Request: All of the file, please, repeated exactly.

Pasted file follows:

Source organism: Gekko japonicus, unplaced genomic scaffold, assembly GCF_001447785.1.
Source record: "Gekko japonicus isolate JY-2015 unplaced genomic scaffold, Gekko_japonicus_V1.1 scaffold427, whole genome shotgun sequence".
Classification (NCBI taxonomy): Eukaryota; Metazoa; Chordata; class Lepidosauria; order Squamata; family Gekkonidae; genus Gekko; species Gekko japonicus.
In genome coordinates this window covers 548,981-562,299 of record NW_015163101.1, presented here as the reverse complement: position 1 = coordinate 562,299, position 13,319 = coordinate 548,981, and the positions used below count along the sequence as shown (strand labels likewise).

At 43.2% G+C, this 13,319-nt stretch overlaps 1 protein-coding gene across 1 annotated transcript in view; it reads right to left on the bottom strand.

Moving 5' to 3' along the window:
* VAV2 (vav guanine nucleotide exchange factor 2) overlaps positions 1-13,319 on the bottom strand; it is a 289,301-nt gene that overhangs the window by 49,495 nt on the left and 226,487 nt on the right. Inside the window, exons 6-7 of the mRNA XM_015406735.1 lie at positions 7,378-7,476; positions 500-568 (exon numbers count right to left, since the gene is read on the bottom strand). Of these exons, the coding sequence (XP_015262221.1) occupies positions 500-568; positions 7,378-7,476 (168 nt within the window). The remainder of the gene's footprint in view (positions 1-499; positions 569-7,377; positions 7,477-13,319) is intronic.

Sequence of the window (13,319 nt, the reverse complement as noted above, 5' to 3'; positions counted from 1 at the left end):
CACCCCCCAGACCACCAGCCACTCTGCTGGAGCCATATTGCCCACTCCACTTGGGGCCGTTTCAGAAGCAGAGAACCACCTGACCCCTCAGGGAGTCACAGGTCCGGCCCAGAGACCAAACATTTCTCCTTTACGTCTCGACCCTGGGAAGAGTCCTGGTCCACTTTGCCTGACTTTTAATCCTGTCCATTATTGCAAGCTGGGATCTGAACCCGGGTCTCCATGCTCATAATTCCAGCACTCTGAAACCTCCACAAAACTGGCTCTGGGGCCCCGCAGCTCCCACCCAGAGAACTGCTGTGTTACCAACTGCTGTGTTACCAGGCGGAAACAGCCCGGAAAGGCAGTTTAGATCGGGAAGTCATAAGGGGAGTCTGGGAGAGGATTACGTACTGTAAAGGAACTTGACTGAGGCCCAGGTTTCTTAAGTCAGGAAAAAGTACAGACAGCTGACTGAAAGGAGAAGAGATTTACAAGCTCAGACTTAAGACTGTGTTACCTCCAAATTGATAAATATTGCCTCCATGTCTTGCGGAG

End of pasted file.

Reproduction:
Source organism: Gekko japonicus, unplaced genomic scaffold, assembly GCF_001447785.1.
Source record: "Gekko japonicus isolate JY-2015 unplaced genomic scaffold, Gekko_japonicus_V1.1 scaffold427, whole genome shotgun sequence".
Classification (NCBI taxonomy): Eukaryota; Metazoa; Chordata; class Lepidosauria; order Squamata; family Gekkonidae; genus Gekko; species Gekko japonicus.
In genome coordinates this window covers 548,981-562,299 of record NW_015163101.1, presented here as the reverse complement: position 1 = coordinate 562,299, position 13,319 = coordinate 548,981, and the positions used below count along the sequence as shown (strand labels likewise).

At 43.2% G+C, this 13,319-nt stretch overlaps 1 protein-coding gene across 1 annotated transcript in view; it reads right to left on the bottom strand.

Moving 5' to 3' along the window:
* VAV2 (vav guanine nucleotide exchange factor 2) overlaps positions 1-13,319 on the bottom strand; it is a 289,301-nt gene that overhangs the window by 49,495 nt on the left and 226,487 nt on the right. Inside the window, exons 6-7 of the mRNA XM_015406735.1 lie at positions 7,378-7,476; positions 500-568 (exon numbers count right to left, since the gene is read on the bottom strand). Of these exons, the coding sequence (XP_015262221.1) occupies positions 500-568; positions 7,378-7,476 (168 nt within the window). The remainder of the gene's footprint in view (positions 1-499; positions 569-7,377; positions 7,477-13,319) is intronic.

Sequence of the window (13,319 nt, the reverse complement as noted above, 5' to 3'; positions counted from 1 at the left end):
CACCCCCCAGACCACCAGCCACTCTGCTGGAGCCATATTGCCCACTCCACTTGGGGCCGTTTCAGAAGCAGAGAACCACCTGACCCCTCAGGGAGTCACAGGTCCGGCCCAGAGACCAAACATTTCTCCTTTACGTCTCGACCCTGGGAAGAGTCCTGGTCCACTTTGCCTGACTTTTAATCCTGTCCATTATTGCAAGCTGGGATCTGAACCCGGGTCTCCATGCTCATAATTCCAGCACTCTGAAACCTCCACAAAACTGGCTCTGGGGCCCCGCAGCTCCCACCCAGAGAACTGCTGTGTTACCAACTGCTGTGTTACCAGGCGGAAACAGCCCGGAAAGGCAGTTTAGATCGGGAAGTCATAAGGGGAGTCTGGGAGAGGATTACGTACTGTAAAGGAACTTGACTGAGGCCCAGGTTTCTTAAGTCAGGAAAAAGTACAGACAGCTGACTGAAAGGAGAAGAGATTTACAAGCTCAGACTTAAGACTGTGTTACCTCCAAATTGATAAATATTGCCTCCATGTCTTGCGGAG